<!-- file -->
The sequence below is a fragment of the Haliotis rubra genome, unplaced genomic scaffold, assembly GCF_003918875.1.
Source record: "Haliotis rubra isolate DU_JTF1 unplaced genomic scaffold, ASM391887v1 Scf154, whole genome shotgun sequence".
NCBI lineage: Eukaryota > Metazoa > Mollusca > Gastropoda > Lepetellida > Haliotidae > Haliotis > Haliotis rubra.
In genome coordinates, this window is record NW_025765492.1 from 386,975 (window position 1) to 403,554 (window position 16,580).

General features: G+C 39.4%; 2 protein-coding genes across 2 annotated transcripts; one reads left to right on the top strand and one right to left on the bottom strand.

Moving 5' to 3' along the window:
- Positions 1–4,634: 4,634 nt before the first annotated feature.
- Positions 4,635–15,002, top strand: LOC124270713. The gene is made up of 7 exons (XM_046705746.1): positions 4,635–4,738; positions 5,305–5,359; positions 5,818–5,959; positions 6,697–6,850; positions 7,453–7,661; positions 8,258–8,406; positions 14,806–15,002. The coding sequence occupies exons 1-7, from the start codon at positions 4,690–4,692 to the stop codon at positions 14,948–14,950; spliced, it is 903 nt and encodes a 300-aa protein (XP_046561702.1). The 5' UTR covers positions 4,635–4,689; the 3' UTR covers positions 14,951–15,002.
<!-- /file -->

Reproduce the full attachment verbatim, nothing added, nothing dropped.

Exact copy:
The sequence below is a fragment of the Haliotis rubra genome, unplaced genomic scaffold, assembly GCF_003918875.1.
Source record: "Haliotis rubra isolate DU_JTF1 unplaced genomic scaffold, ASM391887v1 Scf154, whole genome shotgun sequence".
NCBI lineage: Eukaryota > Metazoa > Mollusca > Gastropoda > Lepetellida > Haliotidae > Haliotis > Haliotis rubra.
In genome coordinates, this window is record NW_025765492.1 from 386,975 (window position 1) to 403,554 (window position 16,580).

General features: G+C 39.4%; 2 protein-coding genes across 2 annotated transcripts; one reads left to right on the top strand and one right to left on the bottom strand.

Moving 5' to 3' along the window:
- Positions 1–4,634: 4,634 nt before the first annotated feature.
- Positions 4,635–15,002, top strand: LOC124270713. The gene is made up of 7 exons (XM_046705746.1): positions 4,635–4,738; positions 5,305–5,359; positions 5,818–5,959; positions 6,697–6,850; positions 7,453–7,661; positions 8,258–8,406; positions 14,806–15,002. The coding sequence occupies exons 1-7, from the start codon at positions 4,690–4,692 to the stop codon at positions 14,948–14,950; spliced, it is 903 nt and encodes a 300-aa protein (XP_046561702.1). The 5' UTR covers positions 4,635–4,689; the 3' UTR covers positions 14,951–15,002.